Photographer:Fotograaf: Loraine Bodewes
Stella Ghervas delivers Schuman lecture on the Idea of Europe
Are things getting better again with Europe? After his victory, Emmanuel Macron is accompanied by the tones of what we in Europe have come to refer to as the European hymn – Beethoven’s Ode an die Freude; Alle Menschen werden Brüder – when he walks towards his supporters. Better? That remains to be seen, because recent European history is ridden with crises. And Euroscepticism is greater than ever, strengthened by an “intellectual vacuum” and “memory loss,” says Swiss historian Stella Ghervas, lecturer at Harvard. She wants to fight against this with the weapon of her discipline: historical analysis. In order to retrieve the Idea of Europe.
The Idea of Europe? Could it be any more vague? Undoubtedly, but in Ghervas's terms - in the annual Schuman lecture that she delivered on Tuesday - it is not really that vague. She went back two centuries, or even further, for the reconstruction of what she considers the core of the European idea: striving for peace. This is not so strange for a continent that has known war after war and that, certainly after the horrors of the Second World War, more than ever yearned for an end to the conflicts. This explains the attempts by such people as the French politician Robert Schuman to find constructions to prevent the outbreak of conflicts. What was needed to achieve this? Co-operation, and ‘de facto solidarity’. It would lead to increasingly closer European co-operation, culminating in the European Union, which was effectively created in Maastricht in 1992.
Because peace, says Ghervas, should be understood as something other than the absence of war, which would be too primitive an approach. Was there peace between East and West during the period of the Iron Curtain? They didn't call it the ‘Cold War’ for no reason; it was a frozen conflict, says Ghervas. True peace requires more: reconciliation between enemies, and treaties, laws, institutions, and a system to really keep the peace.
Balance of power
The EU and its predecessors, such as the EEC, the European Economic Community, were by no means the first or the only attempts to bring about peace on the continent. Ghervas places the first articulated ideas on the subject as far back as the end of the Middle Ages, with the arrival of Humanism. It all becomes more definite at the beginning of the eighteenth century, in 1713 to be exact, when the War of the Spanish Succession (as one example, because there were other long-term conflicts too) was settled with the Treaty of Utrecht. The French king, Louis XIV, wanted to unite himself with the Spanish kingdom in order to create a European super power; this urge for dominance, says Ghervas, is time and again the trigger that leads to war. A European coalition managed to prevent this. Subsequently, the concept of balance of power was introduced in Utrecht: no winners or losers, but military blocks that held everything in balance.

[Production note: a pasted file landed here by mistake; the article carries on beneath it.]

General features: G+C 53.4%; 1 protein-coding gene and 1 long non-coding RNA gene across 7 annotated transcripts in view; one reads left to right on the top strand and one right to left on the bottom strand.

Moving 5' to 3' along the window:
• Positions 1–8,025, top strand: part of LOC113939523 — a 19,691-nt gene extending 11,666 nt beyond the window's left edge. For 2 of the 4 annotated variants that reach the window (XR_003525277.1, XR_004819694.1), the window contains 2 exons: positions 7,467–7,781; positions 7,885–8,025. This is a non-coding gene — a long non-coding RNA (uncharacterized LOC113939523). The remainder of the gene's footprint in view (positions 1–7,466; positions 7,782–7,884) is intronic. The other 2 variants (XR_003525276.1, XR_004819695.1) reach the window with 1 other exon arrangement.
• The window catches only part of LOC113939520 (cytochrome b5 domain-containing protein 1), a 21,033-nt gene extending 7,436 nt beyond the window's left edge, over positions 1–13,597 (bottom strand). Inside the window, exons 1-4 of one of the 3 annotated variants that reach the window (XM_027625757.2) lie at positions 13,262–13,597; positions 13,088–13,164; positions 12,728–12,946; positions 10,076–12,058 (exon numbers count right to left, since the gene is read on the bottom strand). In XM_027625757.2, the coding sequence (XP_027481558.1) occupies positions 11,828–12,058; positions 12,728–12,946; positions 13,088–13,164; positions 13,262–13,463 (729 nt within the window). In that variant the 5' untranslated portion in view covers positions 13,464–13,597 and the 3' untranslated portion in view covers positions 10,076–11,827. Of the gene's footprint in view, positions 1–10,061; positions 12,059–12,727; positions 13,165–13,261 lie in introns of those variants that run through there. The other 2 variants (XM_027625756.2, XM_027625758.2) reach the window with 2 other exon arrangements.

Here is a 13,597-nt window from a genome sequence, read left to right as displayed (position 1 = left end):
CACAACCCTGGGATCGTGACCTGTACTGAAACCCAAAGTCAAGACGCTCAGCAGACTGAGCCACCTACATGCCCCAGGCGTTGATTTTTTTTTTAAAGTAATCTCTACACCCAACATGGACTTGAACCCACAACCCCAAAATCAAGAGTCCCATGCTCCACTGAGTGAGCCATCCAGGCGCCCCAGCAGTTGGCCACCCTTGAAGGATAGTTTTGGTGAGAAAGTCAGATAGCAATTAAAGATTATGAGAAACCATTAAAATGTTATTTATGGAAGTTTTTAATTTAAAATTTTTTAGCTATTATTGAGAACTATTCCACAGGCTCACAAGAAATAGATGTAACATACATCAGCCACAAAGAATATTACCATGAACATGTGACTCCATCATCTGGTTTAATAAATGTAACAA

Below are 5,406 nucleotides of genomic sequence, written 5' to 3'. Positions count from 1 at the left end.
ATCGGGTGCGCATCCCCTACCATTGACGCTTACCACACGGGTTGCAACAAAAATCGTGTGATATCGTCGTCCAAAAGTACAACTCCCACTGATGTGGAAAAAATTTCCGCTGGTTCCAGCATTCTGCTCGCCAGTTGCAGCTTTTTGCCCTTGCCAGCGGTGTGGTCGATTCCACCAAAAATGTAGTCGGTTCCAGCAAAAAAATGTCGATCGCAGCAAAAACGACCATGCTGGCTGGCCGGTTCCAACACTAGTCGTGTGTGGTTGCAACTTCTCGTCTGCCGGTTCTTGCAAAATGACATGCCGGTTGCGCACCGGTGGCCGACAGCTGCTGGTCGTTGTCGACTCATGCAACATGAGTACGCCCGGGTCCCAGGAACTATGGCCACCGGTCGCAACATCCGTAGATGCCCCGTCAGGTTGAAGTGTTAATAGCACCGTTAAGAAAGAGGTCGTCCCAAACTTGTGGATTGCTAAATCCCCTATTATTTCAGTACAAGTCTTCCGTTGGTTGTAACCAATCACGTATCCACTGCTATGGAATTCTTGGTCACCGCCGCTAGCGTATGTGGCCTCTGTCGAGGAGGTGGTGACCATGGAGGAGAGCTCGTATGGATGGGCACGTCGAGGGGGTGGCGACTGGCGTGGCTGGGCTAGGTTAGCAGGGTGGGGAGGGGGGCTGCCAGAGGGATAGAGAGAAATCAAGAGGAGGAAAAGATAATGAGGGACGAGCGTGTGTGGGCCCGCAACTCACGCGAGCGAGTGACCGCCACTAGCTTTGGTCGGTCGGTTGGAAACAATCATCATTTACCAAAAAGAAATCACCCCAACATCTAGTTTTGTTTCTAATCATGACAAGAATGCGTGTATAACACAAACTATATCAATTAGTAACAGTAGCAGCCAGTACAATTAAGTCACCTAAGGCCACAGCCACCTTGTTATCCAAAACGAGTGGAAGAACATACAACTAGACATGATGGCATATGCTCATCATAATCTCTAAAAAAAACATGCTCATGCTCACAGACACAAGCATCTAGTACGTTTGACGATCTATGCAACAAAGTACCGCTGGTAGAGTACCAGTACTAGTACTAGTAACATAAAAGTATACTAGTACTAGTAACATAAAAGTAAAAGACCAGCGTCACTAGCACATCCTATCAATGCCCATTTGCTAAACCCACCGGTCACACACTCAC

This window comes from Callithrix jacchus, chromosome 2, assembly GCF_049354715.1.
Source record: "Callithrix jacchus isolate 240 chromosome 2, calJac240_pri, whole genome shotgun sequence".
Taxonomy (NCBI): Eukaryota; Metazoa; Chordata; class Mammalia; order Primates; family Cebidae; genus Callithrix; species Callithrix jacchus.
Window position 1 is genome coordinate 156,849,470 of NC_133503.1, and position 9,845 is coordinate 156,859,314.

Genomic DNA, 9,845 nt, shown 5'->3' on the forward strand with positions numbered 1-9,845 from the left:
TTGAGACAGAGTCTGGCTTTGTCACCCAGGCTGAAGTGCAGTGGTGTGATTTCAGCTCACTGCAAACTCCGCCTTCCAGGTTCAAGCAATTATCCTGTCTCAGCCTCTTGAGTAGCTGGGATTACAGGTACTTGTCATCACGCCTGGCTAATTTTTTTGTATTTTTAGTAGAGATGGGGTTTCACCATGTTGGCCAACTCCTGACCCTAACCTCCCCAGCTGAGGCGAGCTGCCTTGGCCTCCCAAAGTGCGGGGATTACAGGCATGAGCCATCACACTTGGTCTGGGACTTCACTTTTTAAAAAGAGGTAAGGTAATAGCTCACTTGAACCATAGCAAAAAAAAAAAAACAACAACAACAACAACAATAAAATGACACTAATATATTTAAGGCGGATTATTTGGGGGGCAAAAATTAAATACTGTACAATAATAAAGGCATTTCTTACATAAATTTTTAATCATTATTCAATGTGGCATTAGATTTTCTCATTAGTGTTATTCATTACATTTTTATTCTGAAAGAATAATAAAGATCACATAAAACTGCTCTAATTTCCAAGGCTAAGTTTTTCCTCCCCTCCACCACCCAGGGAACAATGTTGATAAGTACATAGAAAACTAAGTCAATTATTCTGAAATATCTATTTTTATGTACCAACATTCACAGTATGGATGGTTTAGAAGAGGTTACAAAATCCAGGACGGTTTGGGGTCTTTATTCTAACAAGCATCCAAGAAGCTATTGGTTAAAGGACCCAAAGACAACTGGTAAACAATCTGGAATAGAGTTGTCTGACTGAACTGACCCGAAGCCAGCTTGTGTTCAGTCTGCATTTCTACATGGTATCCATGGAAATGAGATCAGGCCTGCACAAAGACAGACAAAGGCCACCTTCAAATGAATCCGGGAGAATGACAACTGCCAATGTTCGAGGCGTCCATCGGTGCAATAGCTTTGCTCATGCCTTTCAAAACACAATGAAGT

Was this an ideal kind of peace? No, more like an armed truce, thought French political philosopher Abbé de Saint Pierre. It would be better to strive for a federative system of kingdoms that guaranteed the boundaries.
Thinking about war and peace did not stop. On the contrary, during the Enlightenment, it held the momentum for quite some time: for an upcoming book - Conquering Peace: From the Enlightenment to the European Union -, Ghervas counted more than 120 plans in the eighteenth and nineteenth centuries to achieve everlasting peace, including plans proposed by Rousseau, who elaborated on Saint Pierre, and Kant.
As we all know, things didn't go so well with this everlasting peace. A hundred years after the Treaty of Utrecht, there was another important congress, in Vienna. This time, however, there were winners and losers, after the Napoleonic wars. It is the second great moment in recent European history that Ghervas places in the list of important attempts to create peace. It was 1815, when the continent was placed under the guardianship of a number of superpowers that would keep the peace. The system worked for forty years, although towards the end of this period there was no peace anymore, because all kinds of revolutions had broken out. The year 1848 was notorious in that sense. After that, the system finally collapsed when the Crimean War broke out in 1853.